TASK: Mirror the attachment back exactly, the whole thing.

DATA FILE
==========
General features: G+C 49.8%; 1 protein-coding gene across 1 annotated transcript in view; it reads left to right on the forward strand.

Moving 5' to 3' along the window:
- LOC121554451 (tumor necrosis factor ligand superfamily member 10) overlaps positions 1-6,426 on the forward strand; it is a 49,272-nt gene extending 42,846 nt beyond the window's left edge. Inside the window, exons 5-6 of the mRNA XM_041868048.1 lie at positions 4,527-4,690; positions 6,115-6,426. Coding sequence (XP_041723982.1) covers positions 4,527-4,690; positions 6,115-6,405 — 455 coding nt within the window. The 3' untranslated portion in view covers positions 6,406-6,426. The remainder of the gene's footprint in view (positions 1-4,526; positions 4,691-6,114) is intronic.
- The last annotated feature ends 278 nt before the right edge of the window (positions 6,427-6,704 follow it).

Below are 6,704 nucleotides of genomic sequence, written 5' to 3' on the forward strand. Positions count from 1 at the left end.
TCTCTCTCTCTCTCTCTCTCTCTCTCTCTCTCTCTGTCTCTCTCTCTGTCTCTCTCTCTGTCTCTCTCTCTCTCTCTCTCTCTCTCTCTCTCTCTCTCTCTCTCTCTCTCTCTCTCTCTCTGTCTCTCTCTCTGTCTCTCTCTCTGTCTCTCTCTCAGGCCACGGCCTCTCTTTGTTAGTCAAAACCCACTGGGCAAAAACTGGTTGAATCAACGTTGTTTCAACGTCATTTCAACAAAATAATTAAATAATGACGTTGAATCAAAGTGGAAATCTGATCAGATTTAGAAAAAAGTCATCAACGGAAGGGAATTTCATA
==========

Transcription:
General features: G+C 49.8%; 1 protein-coding gene across 1 annotated transcript in view; it reads left to right on the forward strand.

Moving 5' to 3' along the window:
- LOC121554451 (tumor necrosis factor ligand superfamily member 10) overlaps positions 1-6,426 on the forward strand; it is a 49,272-nt gene extending 42,846 nt beyond the window's left edge. Inside the window, exons 5-6 of the mRNA XM_041868048.1 lie at positions 4,527-4,690; positions 6,115-6,426. Coding sequence (XP_041723982.1) covers positions 4,527-4,690; positions 6,115-6,405 — 455 coding nt within the window. The 3' untranslated portion in view covers positions 6,406-6,426. The remainder of the gene's footprint in view (positions 1-4,526; positions 4,691-6,114) is intronic.
- The last annotated feature ends 278 nt before the right edge of the window (positions 6,427-6,704 follow it).

Below are 6,704 nucleotides of genomic sequence, written 5' to 3' on the forward strand. Positions count from 1 at the left end.
TCTCTCTCTCTCTCTCTCTCTCTCTCTCTCTCTCTGTCTCTCTCTCTGTCTCTCTCTCTGTCTCTCTCTCTCTCTCTCTCTCTCTCTCTCTCTCTCTCTCTCTCTCTCTCTCTCTCTCTCTGTCTCTCTCTCTGTCTCTCTCTCTGTCTCTCTCTCAGGCCACGGCCTCTCTTTGTTAGTCAAAACCCACTGGGCAAAAACTGGTTGAATCAACGTTGTTTCAACGTCATTTCAACAAAATAATTAAATAATGACGTTGAATCAAAGTGGAAATCTGATCAGATTTAGAAAAAAGTCATCAACGGAAGGGAATTTCATA